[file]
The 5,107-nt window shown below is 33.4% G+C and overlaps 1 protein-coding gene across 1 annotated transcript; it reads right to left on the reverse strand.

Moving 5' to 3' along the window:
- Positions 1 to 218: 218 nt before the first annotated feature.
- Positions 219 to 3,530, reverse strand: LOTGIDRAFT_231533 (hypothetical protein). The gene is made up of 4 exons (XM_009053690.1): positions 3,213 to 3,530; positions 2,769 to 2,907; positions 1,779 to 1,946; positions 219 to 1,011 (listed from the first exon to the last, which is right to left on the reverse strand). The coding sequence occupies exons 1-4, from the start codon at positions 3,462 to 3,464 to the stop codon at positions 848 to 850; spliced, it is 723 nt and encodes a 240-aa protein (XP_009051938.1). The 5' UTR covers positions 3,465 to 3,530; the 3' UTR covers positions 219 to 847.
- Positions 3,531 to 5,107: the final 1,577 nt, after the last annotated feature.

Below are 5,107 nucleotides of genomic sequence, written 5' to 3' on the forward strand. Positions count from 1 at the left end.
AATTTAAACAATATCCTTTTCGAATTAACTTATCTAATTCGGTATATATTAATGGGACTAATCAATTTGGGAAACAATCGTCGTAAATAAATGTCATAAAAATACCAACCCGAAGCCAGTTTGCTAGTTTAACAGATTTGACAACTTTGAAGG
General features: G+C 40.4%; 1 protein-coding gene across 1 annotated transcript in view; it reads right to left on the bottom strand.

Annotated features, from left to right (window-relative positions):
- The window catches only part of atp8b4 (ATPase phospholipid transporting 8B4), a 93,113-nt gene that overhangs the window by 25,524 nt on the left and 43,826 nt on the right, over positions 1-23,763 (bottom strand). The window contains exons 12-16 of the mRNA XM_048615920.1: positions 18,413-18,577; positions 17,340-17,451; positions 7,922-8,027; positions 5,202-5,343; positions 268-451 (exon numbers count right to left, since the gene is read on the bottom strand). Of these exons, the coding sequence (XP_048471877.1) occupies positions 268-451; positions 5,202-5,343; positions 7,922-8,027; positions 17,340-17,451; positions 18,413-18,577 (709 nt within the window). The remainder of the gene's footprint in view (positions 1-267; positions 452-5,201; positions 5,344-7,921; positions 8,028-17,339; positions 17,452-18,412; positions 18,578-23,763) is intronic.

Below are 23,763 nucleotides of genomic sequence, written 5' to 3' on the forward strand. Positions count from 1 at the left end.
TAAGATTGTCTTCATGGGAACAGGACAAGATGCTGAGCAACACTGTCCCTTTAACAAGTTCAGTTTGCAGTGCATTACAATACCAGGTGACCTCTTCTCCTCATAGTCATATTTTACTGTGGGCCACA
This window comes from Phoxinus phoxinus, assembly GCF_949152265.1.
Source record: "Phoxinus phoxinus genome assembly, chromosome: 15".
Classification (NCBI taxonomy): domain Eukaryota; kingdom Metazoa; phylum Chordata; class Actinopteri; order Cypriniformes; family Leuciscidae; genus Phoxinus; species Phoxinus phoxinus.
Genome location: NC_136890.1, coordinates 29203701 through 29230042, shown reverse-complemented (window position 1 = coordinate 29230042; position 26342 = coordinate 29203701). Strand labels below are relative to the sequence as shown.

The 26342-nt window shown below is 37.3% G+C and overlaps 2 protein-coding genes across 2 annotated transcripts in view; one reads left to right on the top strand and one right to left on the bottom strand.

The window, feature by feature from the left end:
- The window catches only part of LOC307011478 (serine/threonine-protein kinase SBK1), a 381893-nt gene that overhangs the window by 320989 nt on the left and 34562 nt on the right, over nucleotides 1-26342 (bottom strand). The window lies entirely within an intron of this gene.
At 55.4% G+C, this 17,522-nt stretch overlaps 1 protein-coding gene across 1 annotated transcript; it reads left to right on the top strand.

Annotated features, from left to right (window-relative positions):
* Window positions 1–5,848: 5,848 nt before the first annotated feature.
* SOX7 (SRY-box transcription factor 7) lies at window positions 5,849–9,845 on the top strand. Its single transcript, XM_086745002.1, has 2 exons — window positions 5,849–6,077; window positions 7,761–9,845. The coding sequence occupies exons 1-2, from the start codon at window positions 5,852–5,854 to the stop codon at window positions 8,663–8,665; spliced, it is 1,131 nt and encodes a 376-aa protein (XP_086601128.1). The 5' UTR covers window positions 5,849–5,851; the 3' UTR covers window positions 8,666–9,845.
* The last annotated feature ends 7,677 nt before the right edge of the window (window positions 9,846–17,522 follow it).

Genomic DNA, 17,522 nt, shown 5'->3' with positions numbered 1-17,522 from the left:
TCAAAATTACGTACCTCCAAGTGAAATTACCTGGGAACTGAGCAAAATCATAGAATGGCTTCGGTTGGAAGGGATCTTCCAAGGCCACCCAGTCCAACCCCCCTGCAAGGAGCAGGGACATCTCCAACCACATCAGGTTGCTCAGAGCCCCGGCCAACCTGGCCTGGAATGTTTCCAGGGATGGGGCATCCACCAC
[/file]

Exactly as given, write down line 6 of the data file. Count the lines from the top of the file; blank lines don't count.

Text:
Below are 5,107 nucleotides of genomic sequence, written 5' to 3' on the forward strand. Positions count from 1 at the left end.